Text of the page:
Mark your calendar for EduComm 2010, which returns to Las Vegas, June 7-9. This year's conference promises to be more informative, more cutting edge, and more value-packed than ever.
It is easy to communicate with constituents when you are talking about enrollment growth, a large financial gift, faculty accomplishments and new building projects. But what about when the going gets rough? What then?
It's 2010. Do you know where your mobile web visitors are? If your college or university hasn't managed yet to provide an online presence for this growing section of its target audience, it should probably have been named a New Year's resolution.
In America, we lavish attention on our most talented fellow citizens—star athletes, film and television celebrities, brilliant scholars and scientists, and sometimes even college presidents—but we also insist that our celebrities not act like self-styled royalty.
Over the past two years, Arizona State University has opened two new schools at its campuses in the Phoenix area. But these educational additions are not training future social workers, lawyers, or business executives.
Are you watching all the for-profit universities'; stocks soar as their online programs grow by double-digit percentages?
People rarely work in isolation. But it's not always easy to meet in person to work on a project. Connecting online can be done from almost anywhere. The collaboration possibilities run the gamut from passing a Word document back-and-forth via e-mail to holding a multiparty videoconference.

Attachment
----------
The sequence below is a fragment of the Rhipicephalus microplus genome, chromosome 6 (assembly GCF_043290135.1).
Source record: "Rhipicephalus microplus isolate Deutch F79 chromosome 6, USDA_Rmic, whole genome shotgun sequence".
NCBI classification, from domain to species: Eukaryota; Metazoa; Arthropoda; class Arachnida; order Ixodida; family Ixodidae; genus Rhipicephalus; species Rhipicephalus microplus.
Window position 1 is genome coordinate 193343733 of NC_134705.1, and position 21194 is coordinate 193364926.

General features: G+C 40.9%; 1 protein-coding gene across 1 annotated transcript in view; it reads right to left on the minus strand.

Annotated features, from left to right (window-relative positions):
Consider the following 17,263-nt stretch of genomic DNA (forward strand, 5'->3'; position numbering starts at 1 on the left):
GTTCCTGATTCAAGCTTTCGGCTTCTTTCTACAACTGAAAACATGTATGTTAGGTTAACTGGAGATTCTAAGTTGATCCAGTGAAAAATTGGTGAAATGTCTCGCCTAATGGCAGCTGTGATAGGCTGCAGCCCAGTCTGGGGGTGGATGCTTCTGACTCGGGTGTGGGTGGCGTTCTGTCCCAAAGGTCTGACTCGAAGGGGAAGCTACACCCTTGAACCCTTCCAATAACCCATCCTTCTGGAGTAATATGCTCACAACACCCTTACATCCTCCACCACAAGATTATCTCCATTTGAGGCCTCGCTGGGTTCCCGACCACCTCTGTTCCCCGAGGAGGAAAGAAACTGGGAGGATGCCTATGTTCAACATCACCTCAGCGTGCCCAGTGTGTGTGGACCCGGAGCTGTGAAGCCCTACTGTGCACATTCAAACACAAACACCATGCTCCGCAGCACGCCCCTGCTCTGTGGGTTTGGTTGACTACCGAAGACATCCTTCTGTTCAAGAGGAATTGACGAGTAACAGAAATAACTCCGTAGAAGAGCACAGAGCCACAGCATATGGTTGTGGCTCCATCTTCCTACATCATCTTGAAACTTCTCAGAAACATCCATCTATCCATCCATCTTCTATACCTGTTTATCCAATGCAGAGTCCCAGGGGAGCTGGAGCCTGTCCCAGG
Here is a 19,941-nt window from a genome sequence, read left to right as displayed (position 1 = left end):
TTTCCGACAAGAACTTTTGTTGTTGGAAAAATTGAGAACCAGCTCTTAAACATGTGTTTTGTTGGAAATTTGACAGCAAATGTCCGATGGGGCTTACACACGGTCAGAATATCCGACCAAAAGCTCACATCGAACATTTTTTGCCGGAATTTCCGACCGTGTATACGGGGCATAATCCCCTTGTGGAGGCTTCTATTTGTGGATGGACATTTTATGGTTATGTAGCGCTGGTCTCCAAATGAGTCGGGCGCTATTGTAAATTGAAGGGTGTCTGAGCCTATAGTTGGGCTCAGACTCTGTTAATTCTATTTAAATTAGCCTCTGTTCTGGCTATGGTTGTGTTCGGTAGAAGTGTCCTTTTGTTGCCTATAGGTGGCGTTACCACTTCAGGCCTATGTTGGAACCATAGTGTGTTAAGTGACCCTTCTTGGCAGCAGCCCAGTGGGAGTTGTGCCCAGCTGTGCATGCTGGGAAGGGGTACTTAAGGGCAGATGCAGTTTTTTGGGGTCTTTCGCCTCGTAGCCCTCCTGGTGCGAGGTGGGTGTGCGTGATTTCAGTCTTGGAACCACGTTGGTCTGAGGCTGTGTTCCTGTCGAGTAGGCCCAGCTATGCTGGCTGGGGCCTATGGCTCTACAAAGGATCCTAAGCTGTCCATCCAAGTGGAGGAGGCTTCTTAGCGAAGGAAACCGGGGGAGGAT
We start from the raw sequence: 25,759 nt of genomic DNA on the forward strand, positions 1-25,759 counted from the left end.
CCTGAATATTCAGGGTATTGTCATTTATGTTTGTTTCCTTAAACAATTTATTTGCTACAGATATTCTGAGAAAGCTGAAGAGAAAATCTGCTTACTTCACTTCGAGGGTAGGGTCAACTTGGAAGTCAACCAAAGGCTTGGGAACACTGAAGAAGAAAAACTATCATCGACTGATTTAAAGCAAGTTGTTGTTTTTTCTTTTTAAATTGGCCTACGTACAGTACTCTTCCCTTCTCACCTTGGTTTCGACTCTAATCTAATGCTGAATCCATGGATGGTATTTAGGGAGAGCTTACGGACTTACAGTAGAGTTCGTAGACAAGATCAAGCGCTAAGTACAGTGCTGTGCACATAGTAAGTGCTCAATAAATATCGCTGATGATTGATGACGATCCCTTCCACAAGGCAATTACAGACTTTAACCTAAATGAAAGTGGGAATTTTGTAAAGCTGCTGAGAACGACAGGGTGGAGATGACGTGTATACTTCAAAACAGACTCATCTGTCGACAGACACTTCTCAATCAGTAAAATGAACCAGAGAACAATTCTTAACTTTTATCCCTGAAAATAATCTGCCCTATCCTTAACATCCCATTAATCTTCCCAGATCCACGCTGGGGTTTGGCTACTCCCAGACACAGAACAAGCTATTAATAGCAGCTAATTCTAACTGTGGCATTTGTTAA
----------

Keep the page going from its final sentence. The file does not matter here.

The recently concluded holiday break wasn't much fun for those very bright but struggling freshmen students who got their first taste ever of academic failure.
Natural and man-made disasters cause immediate harm and can also have an impact for months or years afterward.
Many colleges and universities are confronting even more complex challenges than usual. Indeed, the timing, intensity, and consequences of some of the most serious challenges qualify them as outright crises.
Every year, college classrooms and other educational facilities waste millions of dollars in energy costs. Heat seeps out of under-insulated walls. Outdated energy control systems keep classrooms too hot or too cold in the winter.
The stubborn persistence of internet websites pandering to campus gossip, encouraging students to post salacious anonymous attacks on classmates, faculty, and staff, encourages a culture of rumor that challenges the essential values and identities of American universities.
Determining the fair value of assets and liabilities on a university's financial statement has become increasingly stringent, particularly under the Financial Accounting Standards Board (FASB) Accounting Standards Codification Fair Value Measurements and Disclosures (Topic 820), formerly FAS 157.